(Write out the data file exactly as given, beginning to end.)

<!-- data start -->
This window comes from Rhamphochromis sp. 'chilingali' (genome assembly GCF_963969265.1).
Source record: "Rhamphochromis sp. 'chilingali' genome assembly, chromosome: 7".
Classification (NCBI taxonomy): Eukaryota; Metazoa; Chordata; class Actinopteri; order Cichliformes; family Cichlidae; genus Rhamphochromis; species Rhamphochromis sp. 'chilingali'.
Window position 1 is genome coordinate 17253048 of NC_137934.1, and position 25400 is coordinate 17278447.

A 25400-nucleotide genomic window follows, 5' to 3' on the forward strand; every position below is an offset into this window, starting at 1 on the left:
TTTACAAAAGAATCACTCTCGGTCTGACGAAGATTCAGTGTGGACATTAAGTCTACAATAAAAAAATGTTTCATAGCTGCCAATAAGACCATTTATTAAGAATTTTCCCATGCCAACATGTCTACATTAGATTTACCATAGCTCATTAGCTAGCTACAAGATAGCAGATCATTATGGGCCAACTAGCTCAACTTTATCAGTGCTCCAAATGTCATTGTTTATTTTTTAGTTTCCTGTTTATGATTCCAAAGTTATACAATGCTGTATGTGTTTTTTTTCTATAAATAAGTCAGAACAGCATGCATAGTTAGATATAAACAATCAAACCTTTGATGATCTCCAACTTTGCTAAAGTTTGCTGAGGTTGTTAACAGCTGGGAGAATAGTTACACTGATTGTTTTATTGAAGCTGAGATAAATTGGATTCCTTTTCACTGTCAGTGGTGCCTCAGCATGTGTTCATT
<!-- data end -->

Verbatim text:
This window comes from Rhamphochromis sp. 'chilingali' (genome assembly GCF_963969265.1).
Source record: "Rhamphochromis sp. 'chilingali' genome assembly, chromosome: 7".
Classification (NCBI taxonomy): Eukaryota; Metazoa; Chordata; class Actinopteri; order Cichliformes; family Cichlidae; genus Rhamphochromis; species Rhamphochromis sp. 'chilingali'.
Window position 1 is genome coordinate 17253048 of NC_137934.1, and position 25400 is coordinate 17278447.

A 25400-nucleotide genomic window follows, 5' to 3' on the forward strand; every position below is an offset into this window, starting at 1 on the left:
TTTACAAAAGAATCACTCTCGGTCTGACGAAGATTCAGTGTGGACATTAAGTCTACAATAAAAAAATGTTTCATAGCTGCCAATAAGACCATTTATTAAGAATTTTCCCATGCCAACATGTCTACATTAGATTTACCATAGCTCATTAGCTAGCTACAAGATAGCAGATCATTATGGGCCAACTAGCTCAACTTTATCAGTGCTCCAAATGTCATTGTTTATTTTTTAGTTTCCTGTTTATGATTCCAAAGTTATACAATGCTGTATGTGTTTTTTTTCTATAAATAAGTCAGAACAGCATGCATAGTTAGATATAAACAATCAAACCTTTGATGATCTCCAACTTTGCTAAAGTTTGCTGAGGTTGTTAACAGCTGGGAGAATAGTTACACTGATTGTTTTATTGAAGCTGAGATAAATTGGATTCCTTTTCACTGTCAGTGGTGCCTCAGCATGTGTTCATT